Hope you all enjoy.
At this time of night no one buys matches
If they have cash to burn. They’re all at home
Fires newly lit in glowing iron stoves
Fat bellies apple-red and satisfied
The cold of morning still nine hours away
When they give birth to ashes, sleep, and dream.
My matches sleep in rows, lie head-to-toe
In box-beds. Night-caps of white phosphorus
Warm them until they rise to meet the sun
As equals. The vapors of their making
Eat their makers' bones. “Brief lives are best,”
They say and say and say until they die.
I pass a clutch of men, their tin-can stove
Of pigeon stew too meager for them all—
Just six of them, but might as well be sixty.
They simmer with the promise of a brawl
While my stomach yowls, loud as tomcat lust.
There are no cats here since the winter came.
My matches wake to violence and light
And a sound like the hissing of great cats
And burn until they die. They promise only
To burn, but not for how long, or how well
And yet they cost the same. You cannot know.
You cannot know until you strike the match.
I strike the first one on an iron stair,
The second in an alley, then the rest.
In each flare, with each whiff of sulphur breath
I see a dream of plenty, kind visions
Of family, until it gutters, dies
And falls to join the others, each the same:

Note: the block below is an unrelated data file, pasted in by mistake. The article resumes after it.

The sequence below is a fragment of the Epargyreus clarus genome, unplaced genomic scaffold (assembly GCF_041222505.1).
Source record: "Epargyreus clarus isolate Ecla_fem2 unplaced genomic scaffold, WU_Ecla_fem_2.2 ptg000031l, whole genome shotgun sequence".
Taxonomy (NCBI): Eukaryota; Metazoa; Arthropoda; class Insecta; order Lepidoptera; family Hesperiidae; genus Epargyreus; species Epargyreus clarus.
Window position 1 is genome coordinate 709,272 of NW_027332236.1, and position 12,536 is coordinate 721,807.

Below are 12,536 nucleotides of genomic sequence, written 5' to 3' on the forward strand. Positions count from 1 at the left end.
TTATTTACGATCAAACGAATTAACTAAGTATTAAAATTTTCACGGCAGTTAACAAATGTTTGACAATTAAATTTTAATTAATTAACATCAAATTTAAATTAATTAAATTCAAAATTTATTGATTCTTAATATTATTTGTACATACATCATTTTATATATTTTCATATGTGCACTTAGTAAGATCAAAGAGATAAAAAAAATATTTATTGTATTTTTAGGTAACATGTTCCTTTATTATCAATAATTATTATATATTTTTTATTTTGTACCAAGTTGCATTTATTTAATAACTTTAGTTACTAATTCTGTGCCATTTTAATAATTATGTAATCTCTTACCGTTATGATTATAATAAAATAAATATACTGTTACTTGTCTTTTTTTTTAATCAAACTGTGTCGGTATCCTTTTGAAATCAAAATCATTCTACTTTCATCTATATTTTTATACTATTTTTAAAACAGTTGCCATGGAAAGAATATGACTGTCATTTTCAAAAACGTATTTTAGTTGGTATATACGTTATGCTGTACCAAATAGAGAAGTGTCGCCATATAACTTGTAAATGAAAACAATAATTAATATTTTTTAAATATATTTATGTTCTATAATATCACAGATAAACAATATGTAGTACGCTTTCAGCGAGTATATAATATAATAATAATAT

The cold black nodding head, the bright white wood
The length that’s left to burn, that never will.
It's getting cold. Put some brandy
in that flask. We'll get a sub
on the way out of town if you're
hungry. I like those boots.
We're going up to the Seven
Sisters. It's a limestone cliff
where the Mississinewa River
carved columns in the rock.
The sunset shadows move across
like a gate. There's never
anyone there. The nearest house
is a mile away, and I know the guy
who lives in it. He isn't going
to say anything. We'll have fun.
And bring that little purse gun
of yours. I'll show you how close
you have to get to hit something.
JANE EYRE, UNBANNED
—upon hearing of a bill to ban books with gay characters in Alabama libraries
You think of Mr. Rochester, mad wives
in attics, Jane herself, as plain as flan.
You don’t remember Helen Burns, Jane’s friend
from school. Reader, I married her. I pressed
my eighth-grade self between those pages like
a flower, left for later hands. Helen.
"I like to have you near me," she would cough,
romantically consumptive, after Jane
sneaked to her sick-bed. "Are you warm, darling?"
We’ll always find ourselves inside the book,
no matter what the book, no matter how
little we’re given. I was twelve; gay meant
nothing to me. I only knew I’d go
to Lowood Institution, rise at dawn,
bare knuckles to the switch, choke down the gruel,
pray to the bell, if this meant I could hold
another girl all night, if I could clasp—
this even if she died there while I slept,
this even if I died there in my sleep.